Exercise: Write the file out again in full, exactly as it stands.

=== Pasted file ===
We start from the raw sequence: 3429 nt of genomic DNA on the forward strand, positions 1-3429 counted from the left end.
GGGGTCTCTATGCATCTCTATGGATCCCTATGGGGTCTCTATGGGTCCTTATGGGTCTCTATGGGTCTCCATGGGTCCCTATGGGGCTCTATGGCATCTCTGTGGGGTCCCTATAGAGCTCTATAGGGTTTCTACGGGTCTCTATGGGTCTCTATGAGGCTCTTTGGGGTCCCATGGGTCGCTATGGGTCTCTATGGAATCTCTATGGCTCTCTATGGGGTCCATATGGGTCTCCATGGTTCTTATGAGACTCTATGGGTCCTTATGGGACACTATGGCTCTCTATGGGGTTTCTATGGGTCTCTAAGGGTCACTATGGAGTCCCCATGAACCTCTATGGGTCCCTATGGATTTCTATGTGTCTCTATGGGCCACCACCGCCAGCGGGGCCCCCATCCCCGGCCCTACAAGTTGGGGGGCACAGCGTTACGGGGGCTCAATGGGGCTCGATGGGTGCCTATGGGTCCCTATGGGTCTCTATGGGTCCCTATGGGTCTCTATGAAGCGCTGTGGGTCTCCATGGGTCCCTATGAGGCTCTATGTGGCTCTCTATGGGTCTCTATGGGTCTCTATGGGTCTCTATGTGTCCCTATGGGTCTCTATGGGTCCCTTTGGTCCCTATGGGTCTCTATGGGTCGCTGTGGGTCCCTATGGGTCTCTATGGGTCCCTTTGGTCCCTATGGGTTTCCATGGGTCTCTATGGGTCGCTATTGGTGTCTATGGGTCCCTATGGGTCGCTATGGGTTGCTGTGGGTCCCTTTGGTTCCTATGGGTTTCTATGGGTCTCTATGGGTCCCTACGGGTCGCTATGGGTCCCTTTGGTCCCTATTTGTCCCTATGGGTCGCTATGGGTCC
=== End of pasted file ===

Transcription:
We start from the raw sequence: 3429 nt of genomic DNA on the forward strand, positions 1-3429 counted from the left end.
GGGGTCTCTATGCATCTCTATGGATCCCTATGGGGTCTCTATGGGTCCTTATGGGTCTCTATGGGTCTCCATGGGTCCCTATGGGGCTCTATGGCATCTCTGTGGGGTCCCTATAGAGCTCTATAGGGTTTCTACGGGTCTCTATGGGTCTCTATGAGGCTCTTTGGGGTCCCATGGGTCGCTATGGGTCTCTATGGAATCTCTATGGCTCTCTATGGGGTCCATATGGGTCTCCATGGTTCTTATGAGACTCTATGGGTCCTTATGGGACACTATGGCTCTCTATGGGGTTTCTATGGGTCTCTAAGGGTCACTATGGAGTCCCCATGAACCTCTATGGGTCCCTATGGATTTCTATGTGTCTCTATGGGCCACCACCGCCAGCGGGGCCCCCATCCCCGGCCCTACAAGTTGGGGGGCACAGCGTTACGGGGGCTCAATGGGGCTCGATGGGTGCCTATGGGTCCCTATGGGTCTCTATGGGTCCCTATGGGTCTCTATGAAGCGCTGTGGGTCTCCATGGGTCCCTATGAGGCTCTATGTGGCTCTCTATGGGTCTCTATGGGTCTCTATGGGTCTCTATGTGTCCCTATGGGTCTCTATGGGTCCCTTTGGTCCCTATGGGTCTCTATGGGTCGCTGTGGGTCCCTATGGGTCTCTATGGGTCCCTTTGGTCCCTATGGGTTTCCATGGGTCTCTATGGGTCGCTATTGGTGTCTATGGGTCCCTATGGGTCGCTATGGGTTGCTGTGGGTCCCTTTGGTTCCTATGGGTTTCTATGGGTCTCTATGGGTCCCTACGGGTCGCTATGGGTCCCTTTGGTCCCTATTTGTCCCTATGGGTCGCTATGGGTCC